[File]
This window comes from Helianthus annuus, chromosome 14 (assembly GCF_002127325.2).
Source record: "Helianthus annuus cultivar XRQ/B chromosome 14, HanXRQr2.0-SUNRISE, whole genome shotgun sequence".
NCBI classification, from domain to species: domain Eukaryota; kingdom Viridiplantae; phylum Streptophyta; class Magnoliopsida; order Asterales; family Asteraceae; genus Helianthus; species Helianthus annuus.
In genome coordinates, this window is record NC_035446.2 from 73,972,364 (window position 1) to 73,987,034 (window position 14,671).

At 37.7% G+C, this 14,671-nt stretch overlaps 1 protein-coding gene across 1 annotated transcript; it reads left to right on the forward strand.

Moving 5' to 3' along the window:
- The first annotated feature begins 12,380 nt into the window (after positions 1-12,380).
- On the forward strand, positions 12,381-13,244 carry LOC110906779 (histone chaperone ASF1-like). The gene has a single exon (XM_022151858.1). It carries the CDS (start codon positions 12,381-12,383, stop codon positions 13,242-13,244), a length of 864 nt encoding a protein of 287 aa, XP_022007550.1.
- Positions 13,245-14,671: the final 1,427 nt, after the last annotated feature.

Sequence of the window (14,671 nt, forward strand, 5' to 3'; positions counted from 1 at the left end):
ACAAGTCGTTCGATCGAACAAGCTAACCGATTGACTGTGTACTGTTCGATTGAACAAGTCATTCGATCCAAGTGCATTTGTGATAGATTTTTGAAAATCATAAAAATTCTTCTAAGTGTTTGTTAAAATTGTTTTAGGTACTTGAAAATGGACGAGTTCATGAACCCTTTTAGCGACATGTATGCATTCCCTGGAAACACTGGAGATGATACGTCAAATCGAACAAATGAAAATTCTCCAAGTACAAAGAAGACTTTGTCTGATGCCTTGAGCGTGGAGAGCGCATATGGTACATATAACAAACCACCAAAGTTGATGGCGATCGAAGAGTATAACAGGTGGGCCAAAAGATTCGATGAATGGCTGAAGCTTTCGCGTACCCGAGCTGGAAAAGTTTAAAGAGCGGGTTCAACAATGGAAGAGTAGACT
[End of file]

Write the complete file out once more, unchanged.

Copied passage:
This window comes from Helianthus annuus, chromosome 14 (assembly GCF_002127325.2).
Source record: "Helianthus annuus cultivar XRQ/B chromosome 14, HanXRQr2.0-SUNRISE, whole genome shotgun sequence".
NCBI classification, from domain to species: domain Eukaryota; kingdom Viridiplantae; phylum Streptophyta; class Magnoliopsida; order Asterales; family Asteraceae; genus Helianthus; species Helianthus annuus.
In genome coordinates, this window is record NC_035446.2 from 73,972,364 (window position 1) to 73,987,034 (window position 14,671).

At 37.7% G+C, this 14,671-nt stretch overlaps 1 protein-coding gene across 1 annotated transcript; it reads left to right on the forward strand.

Moving 5' to 3' along the window:
- The first annotated feature begins 12,380 nt into the window (after positions 1-12,380).
- On the forward strand, positions 12,381-13,244 carry LOC110906779 (histone chaperone ASF1-like). The gene has a single exon (XM_022151858.1). It carries the CDS (start codon positions 12,381-12,383, stop codon positions 13,242-13,244), a length of 864 nt encoding a protein of 287 aa, XP_022007550.1.
- Positions 13,245-14,671: the final 1,427 nt, after the last annotated feature.

Sequence of the window (14,671 nt, forward strand, 5' to 3'; positions counted from 1 at the left end):
ACAAGTCGTTCGATCGAACAAGCTAACCGATTGACTGTGTACTGTTCGATTGAACAAGTCATTCGATCCAAGTGCATTTGTGATAGATTTTTGAAAATCATAAAAATTCTTCTAAGTGTTTGTTAAAATTGTTTTAGGTACTTGAAAATGGACGAGTTCATGAACCCTTTTAGCGACATGTATGCATTCCCTGGAAACACTGGAGATGATACGTCAAATCGAACAAATGAAAATTCTCCAAGTACAAAGAAGACTTTGTCTGATGCCTTGAGCGTGGAGAGCGCATATGGTACATATAACAAACCACCAAAGTTGATGGCGATCGAAGAGTATAACAGGTGGGCCAAAAGATTCGATGAATGGCTGAAGCTTTCGCGTACCCGAGCTGGAAAAGTTTAAAGAGCGGGTTCAACAATGGAAGAGTAGACT